Question: Hockey versus Football

Comment on Hockey versus Football

I think this problem is rather difficult to understand. Why did you subtract the terms after stacking them? why didn't you add them up instead? Thanks
greenlight-admin's picture

In both equations (3H - 2F and 3H - 5F = -144) , we had 3H, so by SUBTRACTING the bottom equation from the top, the H's canceled out, leaving us with 3F = 144. Perfect! We can now solve this equation for F.

Conversely, if we take the equations 3H - 2F and 3H - 5F = -144 and ADD them, we get 6H - 7F = -144
Now what do we do? We can't do much with 6H - 7F = -144. We certainly can't solve this equation for H or F.

Does that help?

I took the people in the dormitory as "X" and use only the ratios to get the answer.
Friday H : F is 2:3
Hockey fans at Friday = (2/5)X
Saturday H:F is 5: 3
H fans Saturday = (5/8)X

(2/5)X + 18 = (5/8)X
16X + 720 = 25 X
720 = 9X
80= X

greenlight-admin's picture

Awesome approach!!!

Hmm I can't quite see what he did here. Would you mind elaborating a bit? Looks like an elegant approach
greenlight-admin's picture

I'll add some information to the solution.

Let x = number of people in the dormitory
Let H = number of hockey fans
Let F = number of football fans

For Friday, we have: H:F is 2:3
In other words, for every 5 dorm people, 2 are hockey fans
Or we can say that 2/5 of the people are hockey fans.
So, the number of hockey fans on Friday = (2/5)x

For Saturday, we have: H:F is 5:3
In other words, for every 8 dorm people, 5 are hockey fans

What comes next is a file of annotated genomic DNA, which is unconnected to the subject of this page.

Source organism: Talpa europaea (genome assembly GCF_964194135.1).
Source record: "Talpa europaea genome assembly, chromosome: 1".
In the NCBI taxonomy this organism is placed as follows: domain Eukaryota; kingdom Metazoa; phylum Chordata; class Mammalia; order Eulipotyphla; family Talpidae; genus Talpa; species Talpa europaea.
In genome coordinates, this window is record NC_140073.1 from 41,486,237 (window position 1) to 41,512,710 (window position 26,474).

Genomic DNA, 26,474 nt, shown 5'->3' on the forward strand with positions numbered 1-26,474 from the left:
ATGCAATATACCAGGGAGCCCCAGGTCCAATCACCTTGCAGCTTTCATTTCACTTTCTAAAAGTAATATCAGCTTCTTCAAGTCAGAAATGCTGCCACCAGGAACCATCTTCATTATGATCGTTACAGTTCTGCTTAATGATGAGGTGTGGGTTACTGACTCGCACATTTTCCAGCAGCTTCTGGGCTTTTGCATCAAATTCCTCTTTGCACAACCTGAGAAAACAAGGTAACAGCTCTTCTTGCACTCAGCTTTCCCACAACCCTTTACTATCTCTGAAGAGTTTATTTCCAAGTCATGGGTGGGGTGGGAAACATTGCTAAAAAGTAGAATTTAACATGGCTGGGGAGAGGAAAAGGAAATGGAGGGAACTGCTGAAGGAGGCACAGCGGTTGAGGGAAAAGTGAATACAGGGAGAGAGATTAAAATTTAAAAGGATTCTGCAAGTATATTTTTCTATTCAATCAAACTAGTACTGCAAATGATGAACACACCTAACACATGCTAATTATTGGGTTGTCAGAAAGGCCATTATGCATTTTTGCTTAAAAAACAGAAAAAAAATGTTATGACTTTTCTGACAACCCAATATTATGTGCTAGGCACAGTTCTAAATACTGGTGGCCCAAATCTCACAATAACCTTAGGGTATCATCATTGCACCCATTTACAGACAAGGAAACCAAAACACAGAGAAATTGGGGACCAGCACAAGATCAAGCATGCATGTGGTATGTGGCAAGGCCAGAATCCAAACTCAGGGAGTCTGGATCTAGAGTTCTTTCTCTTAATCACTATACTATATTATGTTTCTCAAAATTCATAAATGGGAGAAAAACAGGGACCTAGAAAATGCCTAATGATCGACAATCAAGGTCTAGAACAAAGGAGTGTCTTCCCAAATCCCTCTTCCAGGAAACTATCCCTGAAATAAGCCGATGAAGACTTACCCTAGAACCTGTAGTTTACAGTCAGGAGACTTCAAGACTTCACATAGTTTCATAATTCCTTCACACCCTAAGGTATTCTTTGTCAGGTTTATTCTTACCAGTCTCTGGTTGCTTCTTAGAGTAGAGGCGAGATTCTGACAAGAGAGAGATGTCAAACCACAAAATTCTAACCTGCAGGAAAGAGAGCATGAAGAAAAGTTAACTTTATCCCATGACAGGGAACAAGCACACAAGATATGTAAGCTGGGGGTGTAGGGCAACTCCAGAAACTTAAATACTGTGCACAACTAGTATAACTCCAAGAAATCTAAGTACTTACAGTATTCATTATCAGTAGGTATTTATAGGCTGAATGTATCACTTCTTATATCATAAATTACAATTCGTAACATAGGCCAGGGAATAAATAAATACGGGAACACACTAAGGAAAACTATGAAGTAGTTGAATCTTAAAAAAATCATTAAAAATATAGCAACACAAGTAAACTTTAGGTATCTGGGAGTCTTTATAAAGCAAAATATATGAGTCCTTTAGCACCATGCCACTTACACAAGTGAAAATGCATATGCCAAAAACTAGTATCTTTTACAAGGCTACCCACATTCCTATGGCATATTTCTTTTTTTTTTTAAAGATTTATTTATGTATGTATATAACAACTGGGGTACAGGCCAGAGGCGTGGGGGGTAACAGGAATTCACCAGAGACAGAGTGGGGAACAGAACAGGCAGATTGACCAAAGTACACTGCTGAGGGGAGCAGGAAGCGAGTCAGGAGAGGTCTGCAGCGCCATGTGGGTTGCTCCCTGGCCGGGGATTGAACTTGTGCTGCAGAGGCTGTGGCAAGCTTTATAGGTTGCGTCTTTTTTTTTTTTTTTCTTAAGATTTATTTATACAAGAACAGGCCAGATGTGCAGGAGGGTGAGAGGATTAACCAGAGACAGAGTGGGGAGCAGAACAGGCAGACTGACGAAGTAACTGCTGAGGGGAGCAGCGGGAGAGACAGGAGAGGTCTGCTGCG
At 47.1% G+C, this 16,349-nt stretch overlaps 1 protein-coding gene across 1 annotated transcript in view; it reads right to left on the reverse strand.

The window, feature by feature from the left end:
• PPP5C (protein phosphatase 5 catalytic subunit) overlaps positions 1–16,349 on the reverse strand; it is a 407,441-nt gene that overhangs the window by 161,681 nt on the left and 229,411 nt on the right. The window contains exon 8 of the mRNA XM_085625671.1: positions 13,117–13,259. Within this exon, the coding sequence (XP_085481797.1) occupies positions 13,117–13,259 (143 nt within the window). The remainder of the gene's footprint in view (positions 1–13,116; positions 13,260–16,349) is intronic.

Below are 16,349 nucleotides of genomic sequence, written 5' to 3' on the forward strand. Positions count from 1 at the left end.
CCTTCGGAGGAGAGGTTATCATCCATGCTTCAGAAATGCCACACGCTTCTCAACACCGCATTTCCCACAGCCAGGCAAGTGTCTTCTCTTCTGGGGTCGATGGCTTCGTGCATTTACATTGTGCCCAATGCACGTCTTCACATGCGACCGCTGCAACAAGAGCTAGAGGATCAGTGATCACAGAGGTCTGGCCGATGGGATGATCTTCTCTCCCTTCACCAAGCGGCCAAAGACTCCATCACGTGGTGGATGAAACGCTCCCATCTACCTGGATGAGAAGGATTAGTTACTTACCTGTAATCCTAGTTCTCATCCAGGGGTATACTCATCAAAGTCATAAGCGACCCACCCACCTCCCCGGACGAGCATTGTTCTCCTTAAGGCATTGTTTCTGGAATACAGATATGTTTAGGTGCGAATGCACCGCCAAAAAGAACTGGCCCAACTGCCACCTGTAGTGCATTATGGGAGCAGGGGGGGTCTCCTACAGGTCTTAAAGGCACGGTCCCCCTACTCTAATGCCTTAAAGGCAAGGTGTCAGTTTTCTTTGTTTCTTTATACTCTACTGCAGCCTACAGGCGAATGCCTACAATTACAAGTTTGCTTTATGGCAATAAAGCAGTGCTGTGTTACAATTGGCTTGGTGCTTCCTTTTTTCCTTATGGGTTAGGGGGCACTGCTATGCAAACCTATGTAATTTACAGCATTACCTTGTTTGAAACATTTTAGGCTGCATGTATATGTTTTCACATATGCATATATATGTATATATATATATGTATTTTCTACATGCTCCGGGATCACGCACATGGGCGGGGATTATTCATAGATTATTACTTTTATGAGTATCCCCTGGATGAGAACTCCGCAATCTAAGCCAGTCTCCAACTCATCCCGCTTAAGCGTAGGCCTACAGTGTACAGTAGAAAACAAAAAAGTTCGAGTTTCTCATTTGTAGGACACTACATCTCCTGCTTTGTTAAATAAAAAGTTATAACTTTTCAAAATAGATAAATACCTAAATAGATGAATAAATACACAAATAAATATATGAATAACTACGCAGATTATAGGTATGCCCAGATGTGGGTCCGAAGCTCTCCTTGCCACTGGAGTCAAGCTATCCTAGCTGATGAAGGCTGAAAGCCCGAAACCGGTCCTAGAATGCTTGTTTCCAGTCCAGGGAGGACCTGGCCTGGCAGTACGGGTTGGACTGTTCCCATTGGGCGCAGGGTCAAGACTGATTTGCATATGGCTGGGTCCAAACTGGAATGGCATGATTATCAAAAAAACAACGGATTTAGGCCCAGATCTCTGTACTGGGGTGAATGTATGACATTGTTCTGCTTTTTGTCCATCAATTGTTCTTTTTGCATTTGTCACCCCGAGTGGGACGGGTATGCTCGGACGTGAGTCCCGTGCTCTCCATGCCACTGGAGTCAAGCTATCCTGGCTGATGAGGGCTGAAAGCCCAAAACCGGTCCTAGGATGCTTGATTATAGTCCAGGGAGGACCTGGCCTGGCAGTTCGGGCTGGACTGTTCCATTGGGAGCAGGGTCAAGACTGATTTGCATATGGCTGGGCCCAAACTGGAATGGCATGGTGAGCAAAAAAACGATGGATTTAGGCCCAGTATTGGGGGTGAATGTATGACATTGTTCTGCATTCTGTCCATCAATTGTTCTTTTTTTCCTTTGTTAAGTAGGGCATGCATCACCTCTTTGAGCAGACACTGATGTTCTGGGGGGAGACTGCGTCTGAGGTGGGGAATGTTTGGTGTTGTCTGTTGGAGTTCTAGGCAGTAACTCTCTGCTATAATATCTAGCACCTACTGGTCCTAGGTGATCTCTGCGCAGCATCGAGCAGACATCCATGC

So, the number of hockey fans on Saturday = (5/8)x

On Saturday, the number of hockey fans increased by 18
We can write: (number of hockey fans on Friday) + 18 = number of hockey fans on Saturday
In other words: (2/5)x + 18 = (5/8)x
From here, we need only solve for x.

Multiply both sides by 40 to get: 16x + 720 = 25x
Subtract 16x from both sides: 720 = 9x
Solve: 80 = x

This how I approached this question:

On Saturday,


x=144/9 = 16(Using this value in the equation: 2x+18+3x-18 we get 80.
greenlight-admin's picture


I LOVE testing the answers! A true fool-proof method for practically all word problems that are multiple choice. Testing answer C) 80...

Originally you have 2 to 3 ratio of hockey to football. So 2x + 3x = 80. 5x = 80. x = 16. Therefore, you have 32 hockey and 48 football fans.

If 18 football fans become hockey fans, this now means you have 30 football fans and 50 hockey fans. What's 50 to 30 ratio? 5 to 3!! BOOM. There it is.

I think once you have the Test The Answers strategy down, you can easily bump your quantitative score 5 to 10 points.

greenlight-admin's picture

I agree with much of what you've said!
In my opinion, students don't consider testing the answer choices as often as they should.
In fact, I always tell students that, if you encounter a word problem with 5 answer choices, Plan A should automatically be to test the answer choices. Then give yourself 15 to 20 seconds to find an alternative approach that MAY be faster. If you don't come up with anything during that time, start testing the answer choices.